The Faces of Ancient Hominids Brought to Life in Remarkable Detail
Several years ago, a team of scientists from the Senckenberg Research Institute in Frankfurt, Germany, set out to put a human face to ancient hominid species that once walked the Earth. Using sophisticated forensic methods, they created 27 model heads based on bone fragments, teeth and skulls found across the globe over the last century. The meticulously sculpted heads are the anthropological products of years of excavation in Africa, Asia, and Europe.
In the last 8 million years, at least a dozen human-like species have lived on Earth. As part of the Safari zum Urmenschen exhibition (“Safari of Early Humans”), the facial reconstructions take us on a journey through time, going back seven million years to the species sahelanthropus tchadensis, and culminating with modern-day Homo sapiens. Each face tells its own story about the lives of hominids in their respective era, including where they lived, what they ate, and their likely cause of death.
The exhibition drew much controversy when it was first launched, mainly due to scholarly debates that have raged for decades regarding the classification of these ancient species. Fossils are extremely challenging to categorise as one species or another. Only a few thousand fossils of pre-human species have ever been discovered and entire sub-species are sometimes known only from a single jaw or fragmentary skull. Furthermore, like modern-day humans, no two hominids were alike and it is difficult to determine whether variations in skull features represent distinct species or variations within the same species. For example, the recent discovery of a skull in Dmansi in Turkey suggested that a number of contemporary species of early “Homo” – Homo habilis, Homo rudolfensis, Homo ergaster, and Homo erectus – are actually just variations of one species.
Bones can only say so much, and experts are forced to make educated guesses to fill in the gaps in an ancient hominid family tree that extends back 8 million years. With each new discovery, paleoanthropologists have to rewrite the origins of mankind's ancestors, adding on new branches and tracking when species split, and rather than providing answers regarding our ancient past, many discoveries simply lead to more questions.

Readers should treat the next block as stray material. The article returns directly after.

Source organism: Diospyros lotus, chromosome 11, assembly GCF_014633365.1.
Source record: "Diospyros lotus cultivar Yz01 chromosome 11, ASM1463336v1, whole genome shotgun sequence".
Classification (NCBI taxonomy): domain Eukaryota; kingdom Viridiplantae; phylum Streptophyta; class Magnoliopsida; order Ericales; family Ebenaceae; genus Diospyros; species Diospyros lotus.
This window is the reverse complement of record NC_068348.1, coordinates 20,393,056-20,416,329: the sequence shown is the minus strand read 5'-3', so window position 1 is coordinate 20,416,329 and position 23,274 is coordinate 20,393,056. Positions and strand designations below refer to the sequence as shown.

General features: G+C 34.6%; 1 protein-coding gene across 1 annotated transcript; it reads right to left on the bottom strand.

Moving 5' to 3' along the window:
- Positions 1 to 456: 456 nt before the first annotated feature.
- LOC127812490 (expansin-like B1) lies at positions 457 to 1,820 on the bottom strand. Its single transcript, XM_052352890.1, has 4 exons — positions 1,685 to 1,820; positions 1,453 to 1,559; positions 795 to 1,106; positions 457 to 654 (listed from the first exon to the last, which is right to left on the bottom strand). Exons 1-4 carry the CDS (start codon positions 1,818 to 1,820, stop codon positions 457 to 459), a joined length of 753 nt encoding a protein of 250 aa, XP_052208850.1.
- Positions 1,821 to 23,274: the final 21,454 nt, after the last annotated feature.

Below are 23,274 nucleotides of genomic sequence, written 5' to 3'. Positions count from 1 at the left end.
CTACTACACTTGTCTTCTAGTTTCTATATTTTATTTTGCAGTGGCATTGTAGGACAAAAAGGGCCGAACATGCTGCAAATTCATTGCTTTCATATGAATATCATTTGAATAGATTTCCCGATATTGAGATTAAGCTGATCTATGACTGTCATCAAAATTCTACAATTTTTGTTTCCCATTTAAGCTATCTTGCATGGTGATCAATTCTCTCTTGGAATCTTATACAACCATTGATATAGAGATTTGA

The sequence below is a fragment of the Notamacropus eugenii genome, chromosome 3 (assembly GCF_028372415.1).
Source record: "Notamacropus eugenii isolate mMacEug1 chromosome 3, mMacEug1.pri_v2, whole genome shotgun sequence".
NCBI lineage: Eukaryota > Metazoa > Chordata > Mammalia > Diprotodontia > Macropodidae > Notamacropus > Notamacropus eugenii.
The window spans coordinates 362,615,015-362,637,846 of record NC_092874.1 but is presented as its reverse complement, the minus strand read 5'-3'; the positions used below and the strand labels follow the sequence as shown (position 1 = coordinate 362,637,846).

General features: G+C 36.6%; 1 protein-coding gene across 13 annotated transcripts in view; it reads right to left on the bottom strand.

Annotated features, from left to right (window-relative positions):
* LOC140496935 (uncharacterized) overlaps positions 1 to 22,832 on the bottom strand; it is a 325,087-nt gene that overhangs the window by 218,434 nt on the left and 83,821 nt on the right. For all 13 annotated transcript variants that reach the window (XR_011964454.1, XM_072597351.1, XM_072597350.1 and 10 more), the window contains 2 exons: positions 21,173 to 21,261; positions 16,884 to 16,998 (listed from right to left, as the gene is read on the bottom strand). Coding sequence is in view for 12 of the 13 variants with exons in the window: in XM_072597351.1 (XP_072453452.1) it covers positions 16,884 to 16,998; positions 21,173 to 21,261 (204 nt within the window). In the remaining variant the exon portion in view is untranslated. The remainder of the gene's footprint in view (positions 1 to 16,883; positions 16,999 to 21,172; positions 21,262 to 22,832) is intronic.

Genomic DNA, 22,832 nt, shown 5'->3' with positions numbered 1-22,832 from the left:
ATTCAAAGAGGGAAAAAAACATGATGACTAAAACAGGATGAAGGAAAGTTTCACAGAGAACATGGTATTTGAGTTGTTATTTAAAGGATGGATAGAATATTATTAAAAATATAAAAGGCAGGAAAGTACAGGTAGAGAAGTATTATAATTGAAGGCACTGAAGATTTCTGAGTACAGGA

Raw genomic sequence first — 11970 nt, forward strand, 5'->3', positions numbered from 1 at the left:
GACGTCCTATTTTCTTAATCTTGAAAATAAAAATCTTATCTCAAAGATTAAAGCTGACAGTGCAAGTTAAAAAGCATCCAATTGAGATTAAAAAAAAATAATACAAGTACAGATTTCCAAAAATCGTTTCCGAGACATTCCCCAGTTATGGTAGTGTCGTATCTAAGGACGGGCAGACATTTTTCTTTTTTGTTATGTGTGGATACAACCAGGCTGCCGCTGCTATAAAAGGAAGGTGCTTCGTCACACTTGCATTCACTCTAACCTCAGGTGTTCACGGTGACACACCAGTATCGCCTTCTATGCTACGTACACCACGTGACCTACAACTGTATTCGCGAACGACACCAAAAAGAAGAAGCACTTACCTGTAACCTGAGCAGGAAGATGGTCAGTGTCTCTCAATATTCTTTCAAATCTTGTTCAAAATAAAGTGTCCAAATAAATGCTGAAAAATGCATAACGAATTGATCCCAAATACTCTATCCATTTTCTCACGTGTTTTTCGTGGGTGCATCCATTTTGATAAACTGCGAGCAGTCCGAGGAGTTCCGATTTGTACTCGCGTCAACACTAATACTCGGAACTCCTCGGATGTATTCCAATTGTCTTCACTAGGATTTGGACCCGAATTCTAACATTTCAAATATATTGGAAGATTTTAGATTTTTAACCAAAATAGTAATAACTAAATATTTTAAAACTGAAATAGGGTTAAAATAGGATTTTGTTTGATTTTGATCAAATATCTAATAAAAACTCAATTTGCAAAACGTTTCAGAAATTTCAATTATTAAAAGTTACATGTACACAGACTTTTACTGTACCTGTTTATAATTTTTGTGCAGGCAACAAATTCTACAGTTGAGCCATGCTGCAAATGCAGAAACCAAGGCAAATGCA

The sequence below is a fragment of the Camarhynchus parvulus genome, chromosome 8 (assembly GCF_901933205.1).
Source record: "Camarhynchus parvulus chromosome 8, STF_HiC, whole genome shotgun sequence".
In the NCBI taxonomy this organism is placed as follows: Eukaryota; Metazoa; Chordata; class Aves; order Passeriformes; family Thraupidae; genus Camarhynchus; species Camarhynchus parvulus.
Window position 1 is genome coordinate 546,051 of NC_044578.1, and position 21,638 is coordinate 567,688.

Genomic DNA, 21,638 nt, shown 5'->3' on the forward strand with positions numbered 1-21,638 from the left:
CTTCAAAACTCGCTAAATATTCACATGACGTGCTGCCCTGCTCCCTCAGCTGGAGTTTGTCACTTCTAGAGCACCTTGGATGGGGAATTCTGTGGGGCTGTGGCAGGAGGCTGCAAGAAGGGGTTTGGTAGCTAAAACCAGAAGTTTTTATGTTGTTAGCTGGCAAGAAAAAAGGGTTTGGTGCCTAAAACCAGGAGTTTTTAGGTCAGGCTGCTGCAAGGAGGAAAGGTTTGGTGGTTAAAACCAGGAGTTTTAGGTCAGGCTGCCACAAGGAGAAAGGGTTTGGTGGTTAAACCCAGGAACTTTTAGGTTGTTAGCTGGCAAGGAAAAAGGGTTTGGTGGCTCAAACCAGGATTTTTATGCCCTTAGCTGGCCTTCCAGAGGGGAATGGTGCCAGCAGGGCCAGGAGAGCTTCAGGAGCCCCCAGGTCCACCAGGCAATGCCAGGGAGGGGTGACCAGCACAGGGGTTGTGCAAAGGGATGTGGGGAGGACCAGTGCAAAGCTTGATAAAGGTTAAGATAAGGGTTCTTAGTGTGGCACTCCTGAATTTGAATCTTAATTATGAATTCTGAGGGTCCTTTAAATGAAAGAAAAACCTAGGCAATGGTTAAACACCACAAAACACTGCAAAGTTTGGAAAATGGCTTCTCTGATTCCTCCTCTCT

‘Toumai’ - Sahelanthropus tchadensis
Toumai (“hope of life”) is the name given to the remains of a hominid found over a decade ago in the Djurab desert in Chad, Western Africa, belonging to the species known as Sahelanthropus tchadensis. Dating back 6.8 million years, it is one of the oldest hominid specimens ever found. Sahelanthropus tchadensis had a relatively small cranium. The braincase, being only 320 cm³ to 380 cm³ in volume, is similar to that of existing chimpanzees and is notably less than the average human volume of 1350 cm³.
Australopithecus afarensis, is believed to have lived between 3.9 and 2.9 million years ago and had a brain capacity between 380 and 430 cc. A number of remains of this species have been found in Ethiopia, including the individual modelled above, whose skull and jaw were found among the remains of seventeen others (nine adults, three adolescents and five children) in the Afar Region of Ethiopia in 1975. The most well-known example of an Australopithecus afarensis is “Lucy”, a 3.2 million-year-old nearly complete skeleton found in Hader.
“Mrs Ples” - Australopithecus africanus
"Mrs Ples" is the popular nickname for the most complete skull of an Australopithecus africanus, unearthed in Sterkfontein, South Africa in 1947. Although the sex of the fossil is not entirely certain, ‘she’ was a middle-aged individual who lived 2.5 million years ago and had a brain capacity of 485 cc. Mrs Ples died when she fell into a chalk pit and her remains were preserved when the pit later filled with sediment. The Australopithecus africanus species, which lived in southern African between 3 and 2 million years ago, has long puzzled scientists because of its massive jaws and teeth, but they now believe the skull design was optimal for cracking nuts and seeds.
“Black Skull” - Paranthropus aethiopicus
Paranthropus aethiopicus is a species of hominid that is believed to have lived between 2.7 and 2.5 million years ago. Very little is known about them because so few remains have been found. The individual depicted has been reconstructed from the skull of a male adult found on the west shore of Lake Turkana in Kenya in 1985. He became known as “Black Skull’ due to the dark colouration of the bone caused by high levels of manganese. Black Skull had a cranial capacity of 410 cc, and the shape of his mouth indicates that he had a strong bite and could chew plants.